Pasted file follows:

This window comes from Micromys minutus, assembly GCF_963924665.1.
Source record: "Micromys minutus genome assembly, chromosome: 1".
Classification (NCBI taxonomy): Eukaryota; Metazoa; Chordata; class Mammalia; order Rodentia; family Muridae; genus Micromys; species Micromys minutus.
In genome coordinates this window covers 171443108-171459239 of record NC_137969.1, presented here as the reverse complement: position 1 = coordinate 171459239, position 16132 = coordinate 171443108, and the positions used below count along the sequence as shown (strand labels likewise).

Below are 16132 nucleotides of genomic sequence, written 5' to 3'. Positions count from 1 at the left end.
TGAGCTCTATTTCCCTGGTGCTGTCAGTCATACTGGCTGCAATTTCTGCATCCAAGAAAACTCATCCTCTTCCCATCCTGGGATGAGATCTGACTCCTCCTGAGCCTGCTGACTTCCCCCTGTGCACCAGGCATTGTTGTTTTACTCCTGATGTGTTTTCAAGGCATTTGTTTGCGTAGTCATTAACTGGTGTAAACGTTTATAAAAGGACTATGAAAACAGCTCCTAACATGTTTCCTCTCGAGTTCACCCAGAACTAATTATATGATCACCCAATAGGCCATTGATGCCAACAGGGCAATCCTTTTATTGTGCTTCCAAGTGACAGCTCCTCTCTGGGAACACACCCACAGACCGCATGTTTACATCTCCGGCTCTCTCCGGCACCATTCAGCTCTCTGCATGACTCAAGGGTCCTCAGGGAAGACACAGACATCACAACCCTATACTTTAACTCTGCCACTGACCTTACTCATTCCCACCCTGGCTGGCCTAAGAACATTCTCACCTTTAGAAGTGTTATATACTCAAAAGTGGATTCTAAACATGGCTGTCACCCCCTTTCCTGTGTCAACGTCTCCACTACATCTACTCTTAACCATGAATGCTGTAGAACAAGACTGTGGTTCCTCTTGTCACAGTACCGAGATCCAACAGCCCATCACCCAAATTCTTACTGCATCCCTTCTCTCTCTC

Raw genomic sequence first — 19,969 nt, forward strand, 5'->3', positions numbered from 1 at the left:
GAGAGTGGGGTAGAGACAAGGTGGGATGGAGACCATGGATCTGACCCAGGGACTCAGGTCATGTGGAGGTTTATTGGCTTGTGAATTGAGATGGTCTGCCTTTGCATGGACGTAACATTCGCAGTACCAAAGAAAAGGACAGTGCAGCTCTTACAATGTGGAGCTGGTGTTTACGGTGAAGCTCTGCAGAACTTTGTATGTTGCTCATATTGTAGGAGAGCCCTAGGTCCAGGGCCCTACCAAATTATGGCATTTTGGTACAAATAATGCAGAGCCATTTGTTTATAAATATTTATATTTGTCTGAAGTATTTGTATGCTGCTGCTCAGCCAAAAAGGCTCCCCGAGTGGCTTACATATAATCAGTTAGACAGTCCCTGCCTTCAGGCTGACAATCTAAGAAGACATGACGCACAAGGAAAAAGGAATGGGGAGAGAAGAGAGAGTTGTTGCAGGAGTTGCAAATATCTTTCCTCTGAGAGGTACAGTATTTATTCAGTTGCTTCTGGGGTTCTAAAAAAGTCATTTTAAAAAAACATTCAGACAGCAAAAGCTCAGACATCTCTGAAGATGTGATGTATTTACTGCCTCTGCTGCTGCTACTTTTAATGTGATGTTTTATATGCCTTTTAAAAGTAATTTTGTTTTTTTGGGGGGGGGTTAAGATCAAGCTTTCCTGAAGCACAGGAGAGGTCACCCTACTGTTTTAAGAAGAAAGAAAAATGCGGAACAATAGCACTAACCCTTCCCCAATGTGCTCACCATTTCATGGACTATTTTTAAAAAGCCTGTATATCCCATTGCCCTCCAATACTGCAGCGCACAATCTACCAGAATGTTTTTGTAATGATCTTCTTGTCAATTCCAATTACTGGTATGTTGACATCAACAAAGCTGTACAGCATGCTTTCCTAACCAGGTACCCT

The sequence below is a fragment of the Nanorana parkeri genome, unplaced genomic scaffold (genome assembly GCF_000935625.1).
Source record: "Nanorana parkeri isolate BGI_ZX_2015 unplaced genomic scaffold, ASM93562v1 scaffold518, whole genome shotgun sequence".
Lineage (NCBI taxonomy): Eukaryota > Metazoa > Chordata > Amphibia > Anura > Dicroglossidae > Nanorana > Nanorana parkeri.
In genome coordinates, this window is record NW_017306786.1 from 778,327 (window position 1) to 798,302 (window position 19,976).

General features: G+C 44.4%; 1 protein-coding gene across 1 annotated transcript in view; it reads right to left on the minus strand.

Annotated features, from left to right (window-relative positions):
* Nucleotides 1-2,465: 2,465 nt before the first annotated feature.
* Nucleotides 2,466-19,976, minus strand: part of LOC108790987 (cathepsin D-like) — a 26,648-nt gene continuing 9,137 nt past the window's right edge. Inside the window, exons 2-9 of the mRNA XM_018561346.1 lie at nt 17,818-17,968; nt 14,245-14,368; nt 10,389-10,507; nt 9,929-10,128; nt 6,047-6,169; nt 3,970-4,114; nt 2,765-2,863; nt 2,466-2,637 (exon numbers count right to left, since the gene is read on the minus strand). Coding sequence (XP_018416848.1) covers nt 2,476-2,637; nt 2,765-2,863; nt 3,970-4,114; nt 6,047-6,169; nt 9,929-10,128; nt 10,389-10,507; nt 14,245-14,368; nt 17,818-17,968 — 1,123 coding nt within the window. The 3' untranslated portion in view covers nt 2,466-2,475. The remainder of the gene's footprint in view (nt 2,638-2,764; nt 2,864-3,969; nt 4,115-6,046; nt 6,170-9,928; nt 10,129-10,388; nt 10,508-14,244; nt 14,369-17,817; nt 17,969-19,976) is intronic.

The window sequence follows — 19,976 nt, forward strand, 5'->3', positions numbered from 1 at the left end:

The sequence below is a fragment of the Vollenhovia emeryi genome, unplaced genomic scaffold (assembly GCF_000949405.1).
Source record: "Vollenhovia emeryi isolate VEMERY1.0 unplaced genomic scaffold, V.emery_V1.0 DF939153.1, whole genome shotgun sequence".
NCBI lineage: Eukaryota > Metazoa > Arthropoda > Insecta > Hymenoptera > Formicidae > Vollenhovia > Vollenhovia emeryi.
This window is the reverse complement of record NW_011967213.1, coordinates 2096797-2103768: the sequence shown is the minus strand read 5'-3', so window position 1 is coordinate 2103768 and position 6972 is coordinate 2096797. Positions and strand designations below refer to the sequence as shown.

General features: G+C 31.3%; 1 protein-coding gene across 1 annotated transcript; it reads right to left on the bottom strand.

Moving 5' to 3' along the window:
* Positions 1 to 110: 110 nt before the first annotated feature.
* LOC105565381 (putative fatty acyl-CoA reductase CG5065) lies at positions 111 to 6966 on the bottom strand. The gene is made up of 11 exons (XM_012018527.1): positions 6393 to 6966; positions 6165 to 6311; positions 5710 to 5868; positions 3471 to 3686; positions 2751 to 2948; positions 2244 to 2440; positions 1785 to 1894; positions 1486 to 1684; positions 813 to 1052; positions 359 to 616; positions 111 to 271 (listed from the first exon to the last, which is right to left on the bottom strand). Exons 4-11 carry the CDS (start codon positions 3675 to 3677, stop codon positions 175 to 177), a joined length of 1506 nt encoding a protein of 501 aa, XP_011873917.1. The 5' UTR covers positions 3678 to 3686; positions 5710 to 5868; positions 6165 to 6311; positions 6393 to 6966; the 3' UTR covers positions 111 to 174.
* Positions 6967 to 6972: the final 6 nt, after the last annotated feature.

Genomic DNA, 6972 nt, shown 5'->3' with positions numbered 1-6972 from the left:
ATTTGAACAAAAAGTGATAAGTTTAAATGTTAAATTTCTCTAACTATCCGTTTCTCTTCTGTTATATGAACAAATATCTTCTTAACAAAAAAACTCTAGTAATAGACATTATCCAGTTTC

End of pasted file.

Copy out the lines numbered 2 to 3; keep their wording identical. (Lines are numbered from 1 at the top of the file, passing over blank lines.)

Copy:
Source record: "Micromys minutus genome assembly, chromosome: 1".
Classification (NCBI taxonomy): Eukaryota; Metazoa; Chordata; class Mammalia; order Rodentia; family Muridae; genus Micromys; species Micromys minutus.